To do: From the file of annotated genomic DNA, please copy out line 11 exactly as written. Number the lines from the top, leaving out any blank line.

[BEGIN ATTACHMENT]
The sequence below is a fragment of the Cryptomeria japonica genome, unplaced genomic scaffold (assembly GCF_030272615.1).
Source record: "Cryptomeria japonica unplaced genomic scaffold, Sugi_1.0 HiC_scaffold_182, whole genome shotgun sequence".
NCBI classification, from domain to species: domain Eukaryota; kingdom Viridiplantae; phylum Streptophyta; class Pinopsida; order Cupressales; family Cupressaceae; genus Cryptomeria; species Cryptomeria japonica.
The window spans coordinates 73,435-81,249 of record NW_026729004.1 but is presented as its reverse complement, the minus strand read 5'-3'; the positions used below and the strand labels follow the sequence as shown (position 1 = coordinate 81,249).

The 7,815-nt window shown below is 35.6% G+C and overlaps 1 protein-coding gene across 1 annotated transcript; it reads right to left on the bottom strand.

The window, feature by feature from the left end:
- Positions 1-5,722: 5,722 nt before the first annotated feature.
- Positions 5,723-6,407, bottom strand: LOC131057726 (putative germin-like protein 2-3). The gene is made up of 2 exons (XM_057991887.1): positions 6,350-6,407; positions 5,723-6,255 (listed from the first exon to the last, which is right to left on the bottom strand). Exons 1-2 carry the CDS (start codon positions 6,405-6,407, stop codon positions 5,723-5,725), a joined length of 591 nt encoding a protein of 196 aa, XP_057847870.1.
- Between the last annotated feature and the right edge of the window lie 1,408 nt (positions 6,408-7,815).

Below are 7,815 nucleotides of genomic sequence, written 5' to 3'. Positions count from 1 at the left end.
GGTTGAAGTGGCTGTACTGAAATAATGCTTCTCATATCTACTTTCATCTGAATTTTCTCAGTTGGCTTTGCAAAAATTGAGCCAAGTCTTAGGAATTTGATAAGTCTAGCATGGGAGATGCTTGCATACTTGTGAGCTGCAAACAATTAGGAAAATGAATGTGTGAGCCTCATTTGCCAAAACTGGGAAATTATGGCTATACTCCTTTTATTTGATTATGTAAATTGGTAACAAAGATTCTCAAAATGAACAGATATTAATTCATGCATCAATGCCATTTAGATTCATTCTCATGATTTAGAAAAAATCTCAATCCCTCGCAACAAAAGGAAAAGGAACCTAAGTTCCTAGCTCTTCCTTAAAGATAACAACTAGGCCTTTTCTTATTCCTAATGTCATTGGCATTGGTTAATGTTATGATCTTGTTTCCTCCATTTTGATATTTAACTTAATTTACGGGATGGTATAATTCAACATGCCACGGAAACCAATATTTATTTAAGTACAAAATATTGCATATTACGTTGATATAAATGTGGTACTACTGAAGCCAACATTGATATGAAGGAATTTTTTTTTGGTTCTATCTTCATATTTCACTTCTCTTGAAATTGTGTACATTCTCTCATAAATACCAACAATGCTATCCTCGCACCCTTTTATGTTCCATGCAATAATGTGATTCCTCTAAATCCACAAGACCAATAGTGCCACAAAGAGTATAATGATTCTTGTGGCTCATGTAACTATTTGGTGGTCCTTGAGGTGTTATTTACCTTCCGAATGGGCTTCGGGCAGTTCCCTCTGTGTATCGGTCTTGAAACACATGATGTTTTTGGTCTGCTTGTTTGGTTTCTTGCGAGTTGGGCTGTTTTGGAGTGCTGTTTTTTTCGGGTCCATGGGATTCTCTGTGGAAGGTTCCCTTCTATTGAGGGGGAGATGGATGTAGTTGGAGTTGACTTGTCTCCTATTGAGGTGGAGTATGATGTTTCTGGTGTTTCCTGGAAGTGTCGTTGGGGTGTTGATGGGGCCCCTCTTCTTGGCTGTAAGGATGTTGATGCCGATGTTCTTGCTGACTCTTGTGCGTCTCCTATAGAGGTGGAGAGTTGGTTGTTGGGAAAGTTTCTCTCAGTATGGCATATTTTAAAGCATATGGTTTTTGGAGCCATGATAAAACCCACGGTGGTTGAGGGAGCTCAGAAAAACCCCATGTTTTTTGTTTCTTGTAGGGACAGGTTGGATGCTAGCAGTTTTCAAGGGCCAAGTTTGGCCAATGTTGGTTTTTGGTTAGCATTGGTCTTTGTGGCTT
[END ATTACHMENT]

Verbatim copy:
GGTTGAAGTGGCTGTACTGAAATAATGCTTCTCATATCTACTTTCATCTGAATTTTCTCAGTTGGCTTTGCAAAAATTGAGCCAAGTCTTAGGAATTTGATAAGTCTAGCATGGGAGATGCTTGCATACTTGTGAGCTGCAAACAATTAGGAAAATGAATGTGTGAGCCTCATTTGCCAAAACTGGGAAATTATGGCTATACTCCTTTTATTTGATTATGTAAATTGGTAACAAAGATTCTCAAAATGAACAGATATTAATTCATGCATCAATGCCATTTAGATTCATTCTCATGATTTAGAAAAAATCTCAATCCCTCGCAACAAAAGGAAAAGGAACCTAAGTTCCTAGCTCTTCCTTAAAGATAACAACTAGGCCTTTTCTTATTCCTAATGTCATTGGCATTGGTTAATGTTATGATCTTGTTTCCTCCATTTTGATATTTAACTTAATTTACGGGATGGTATAATTCAACATGCCACGGAAACCAATATTTATTTAAGTACAAAATATTGCATATTACGTTGATATAAATGTGGTACTACTGAAGCCAACATTGATATGAAGGAATTTTTTTTTGGTTCTATCTTCATATTTCACTTCTCTTGAAATTGTGTACATTCTCTCATAAATACCAACAATGCTATCCTCGCACCCTTTTATGTTCCATGCAATAATGTGATTCCTCTAAATCCACAAGACCAATAGTGCCACAAAGAGTATAATGATTCTTGTGGCTCATGTAACTATTTGGTGGTCCTTGAGGTGTTATTTACCTTCCGAATGGGCTTCGGGCAGTTCCCTCTGTGTATCGGTCTTGAAACACATGATGTTTTTGGTCTGCTTGTTTGGTTTCTTGCGAGTTGGGCTGTTTTGGAGTGCTGTTTTTTTCGGGTCCATGGGATTCTCTGTGGAAGGTTCCCTTCTATTGAGGGGGAGATGGATGTAGTTGGAGTTGACTTGTCTCCTATTGAGGTGGAGTATGATGTTTCTGGTGTTTCCTGGAAGTGTCGTTGGGGTGTTGATGGGGCCCCTCTTCTTGGCTGTAAGGATGTTGATGCCGATGTTCTTGCTGACTCTTGTGCGTCTCCTATAGAGGTGGAGAGTTGGTTGTTGGGAAAGTTTCTCTCAGTATGGCATATTTTAAAGCATATGGTTTTTGGAGCCATGATAAAACCCACGGTGGTTGAGGGAGCTCAGAAAAACCCCATGTTTTTTGTTTCTTGTAGGGACAGGTTGGATGCTAGCAGTTTTCAAGGGCCAAGTTTGGCCAATGTTGGTTTTTGGTTAGCATTGGTCTTTGTGGCTT